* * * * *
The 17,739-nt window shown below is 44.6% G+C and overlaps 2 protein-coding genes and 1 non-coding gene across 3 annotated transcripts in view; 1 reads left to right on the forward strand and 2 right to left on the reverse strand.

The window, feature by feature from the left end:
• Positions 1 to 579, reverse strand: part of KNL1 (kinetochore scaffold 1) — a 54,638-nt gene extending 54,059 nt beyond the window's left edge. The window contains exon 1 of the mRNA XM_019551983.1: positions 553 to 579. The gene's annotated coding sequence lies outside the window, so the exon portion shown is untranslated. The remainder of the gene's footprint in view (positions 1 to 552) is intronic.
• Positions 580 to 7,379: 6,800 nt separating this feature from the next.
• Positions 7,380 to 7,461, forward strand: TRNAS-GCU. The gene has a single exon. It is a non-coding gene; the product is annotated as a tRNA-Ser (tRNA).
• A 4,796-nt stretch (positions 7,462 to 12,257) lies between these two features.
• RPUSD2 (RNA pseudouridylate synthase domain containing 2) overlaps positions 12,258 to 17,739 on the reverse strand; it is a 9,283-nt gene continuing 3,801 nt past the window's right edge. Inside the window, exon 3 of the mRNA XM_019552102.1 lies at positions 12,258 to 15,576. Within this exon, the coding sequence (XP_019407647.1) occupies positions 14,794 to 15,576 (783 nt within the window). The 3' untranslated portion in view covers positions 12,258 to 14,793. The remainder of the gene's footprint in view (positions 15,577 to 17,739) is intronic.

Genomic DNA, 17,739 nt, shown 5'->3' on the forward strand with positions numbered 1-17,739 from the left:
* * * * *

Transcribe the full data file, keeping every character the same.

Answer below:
The 17,739-nt window shown below is 44.6% G+C and overlaps 2 protein-coding genes and 1 non-coding gene across 3 annotated transcripts in view; 1 reads left to right on the forward strand and 2 right to left on the reverse strand.

The window, feature by feature from the left end:
• Positions 1 to 579, reverse strand: part of KNL1 (kinetochore scaffold 1) — a 54,638-nt gene extending 54,059 nt beyond the window's left edge. The window contains exon 1 of the mRNA XM_019551983.1: positions 553 to 579. The gene's annotated coding sequence lies outside the window, so the exon portion shown is untranslated. The remainder of the gene's footprint in view (positions 1 to 552) is intronic.
• Positions 580 to 7,379: 6,800 nt separating this feature from the next.
• Positions 7,380 to 7,461, forward strand: TRNAS-GCU. The gene has a single exon. It is a non-coding gene; the product is annotated as a tRNA-Ser (tRNA).
• A 4,796-nt stretch (positions 7,462 to 12,257) lies between these two features.
• RPUSD2 (RNA pseudouridylate synthase domain containing 2) overlaps positions 12,258 to 17,739 on the reverse strand; it is a 9,283-nt gene continuing 3,801 nt past the window's right edge. Inside the window, exon 3 of the mRNA XM_019552102.1 lies at positions 12,258 to 15,576. Within this exon, the coding sequence (XP_019407647.1) occupies positions 14,794 to 15,576 (783 nt within the window). The 3' untranslated portion in view covers positions 12,258 to 14,793. The remainder of the gene's footprint in view (positions 15,577 to 17,739) is intronic.

Genomic DNA, 17,739 nt, shown 5'->3' on the forward strand with positions numbered 1-17,739 from the left: